"Black White Blue" describes in detail the investigation and trial of two men convicted of the 1970 murder of St. Paul police officer James Sackett.
The 1970 killing of St. Paul police officer James Sackett is a real-life story with characters and plotline more fascinating than those found in many crime novels.
In "Black White Blue: The Assassination of Patrolman Sackett," veteran Twin Cities journalist William Swanson gives a detailed and "insider" account of one of Minnesota's most notorious murders.
It is a story that was decades in the making. It took police and prosecutors until 2006 to gather enough evidence to charge and prosecute two men -- Larry Clark and Ronald Reed, by then middle-aged -- for a murder committed when they were young men living in turbulent racial times in St. Paul's Summit-University neighborhood.
Both men were convicted of aiding and abetting first-degree murder and were sentenced to life prison terms. Clark's conviction was later overturned by the Minnesota Supreme Court, and prosecutors subsequently struck a plea deal that freed him in 2010 rather than retry him -- a resolution approved by the Sackett family.
Sackett, a young father of four, was cut down by a single rifle bullet fired by a sniper when he and a partner were lured to a house by a bogus call for help.
From beginning to end, police said the motive for the slaying was the young black radicals' hatred for police, whom the men blamed for illegal violence against innocent black community members during the 1960s in St. Paul. Sackett's uniform -- not the individual -- was the target.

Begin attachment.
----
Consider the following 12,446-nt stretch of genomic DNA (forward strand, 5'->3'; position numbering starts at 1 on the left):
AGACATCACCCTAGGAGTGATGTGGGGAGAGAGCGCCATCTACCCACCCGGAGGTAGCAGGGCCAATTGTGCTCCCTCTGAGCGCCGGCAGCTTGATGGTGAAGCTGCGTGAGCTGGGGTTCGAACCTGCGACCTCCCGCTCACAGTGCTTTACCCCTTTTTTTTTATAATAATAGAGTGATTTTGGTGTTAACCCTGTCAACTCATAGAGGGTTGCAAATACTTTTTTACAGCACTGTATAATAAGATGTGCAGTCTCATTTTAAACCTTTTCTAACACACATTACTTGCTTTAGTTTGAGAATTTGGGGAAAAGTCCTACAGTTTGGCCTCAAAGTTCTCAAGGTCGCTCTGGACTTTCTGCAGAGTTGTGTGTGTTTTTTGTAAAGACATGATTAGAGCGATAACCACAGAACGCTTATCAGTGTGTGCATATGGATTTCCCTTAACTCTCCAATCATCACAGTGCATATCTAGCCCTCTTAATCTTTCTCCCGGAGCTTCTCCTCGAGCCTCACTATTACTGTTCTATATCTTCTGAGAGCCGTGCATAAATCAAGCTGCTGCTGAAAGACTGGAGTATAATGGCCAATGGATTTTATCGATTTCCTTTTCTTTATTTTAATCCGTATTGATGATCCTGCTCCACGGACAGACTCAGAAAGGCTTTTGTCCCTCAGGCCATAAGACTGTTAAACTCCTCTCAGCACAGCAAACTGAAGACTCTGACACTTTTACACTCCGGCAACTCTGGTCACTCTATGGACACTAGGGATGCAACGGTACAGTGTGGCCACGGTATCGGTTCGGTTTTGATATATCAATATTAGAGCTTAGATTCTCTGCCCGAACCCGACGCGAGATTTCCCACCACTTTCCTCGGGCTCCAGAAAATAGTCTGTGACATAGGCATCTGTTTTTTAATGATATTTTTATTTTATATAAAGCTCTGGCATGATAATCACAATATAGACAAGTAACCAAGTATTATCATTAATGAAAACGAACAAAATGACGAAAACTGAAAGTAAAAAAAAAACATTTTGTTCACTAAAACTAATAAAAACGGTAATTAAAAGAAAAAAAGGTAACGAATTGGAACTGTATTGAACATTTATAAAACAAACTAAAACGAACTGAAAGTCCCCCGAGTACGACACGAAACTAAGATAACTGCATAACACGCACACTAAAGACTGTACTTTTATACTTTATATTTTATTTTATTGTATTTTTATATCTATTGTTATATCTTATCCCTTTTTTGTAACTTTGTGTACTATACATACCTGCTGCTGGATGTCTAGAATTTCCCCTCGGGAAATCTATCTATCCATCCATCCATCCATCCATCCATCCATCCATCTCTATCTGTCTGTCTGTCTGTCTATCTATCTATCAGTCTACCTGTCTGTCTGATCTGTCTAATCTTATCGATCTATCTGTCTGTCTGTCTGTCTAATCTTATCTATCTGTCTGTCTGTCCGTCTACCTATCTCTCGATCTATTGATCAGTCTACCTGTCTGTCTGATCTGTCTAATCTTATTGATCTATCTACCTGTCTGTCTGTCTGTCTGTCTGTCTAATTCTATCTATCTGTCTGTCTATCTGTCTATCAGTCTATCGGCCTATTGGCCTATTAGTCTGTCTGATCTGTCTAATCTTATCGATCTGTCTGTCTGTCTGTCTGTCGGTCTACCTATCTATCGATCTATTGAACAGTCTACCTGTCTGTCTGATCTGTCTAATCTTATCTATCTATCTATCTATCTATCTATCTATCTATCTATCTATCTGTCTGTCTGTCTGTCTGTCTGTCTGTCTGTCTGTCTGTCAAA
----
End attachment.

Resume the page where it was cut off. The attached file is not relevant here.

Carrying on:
The book is a fascinating behind-the-scenes account of how a joint FBI-St. Paul police task force of investigators and prosecutors took up the challenge of solving a decades-old cold case murder in 2003.
This is not a "CSI" television police drama with flashy DNA evidence. It took relentless and patient shoe-leather police work, including cultivation of reluctant witnesses being asked to share information they had not offered at the time of the murder.
The book's details can slow the momentum of the story. And keeping all the characters and details straight can be a chore for the reader. But it's worth the effort.
Swanson is mindful of the sometimes stark differences between police and black community perceptions of the events of the 1960s, and of the police force itself.
Black voices that expressed mistrust and hatred of police back then -- voices that continue to strongly disagree to this day with the prosecution's account of the murder -- are present throughout the story. And Swanson conducted prison interviews with Reed, who maintains his innocence. Yet the book is largely based on the perceptions and views of the investigators and prosecutors, all of whom are white.
The case was controversial, and the book very well may ignite controversy. But that would prove an underlying theme that runs through the book: People of different races in the same community can view events through quite different lenses, and come to completely different conclusions about what is true.
Paul Gustafson is a former Star Tribune reporter who covered the trials of Larry Clark and Ronald Reed.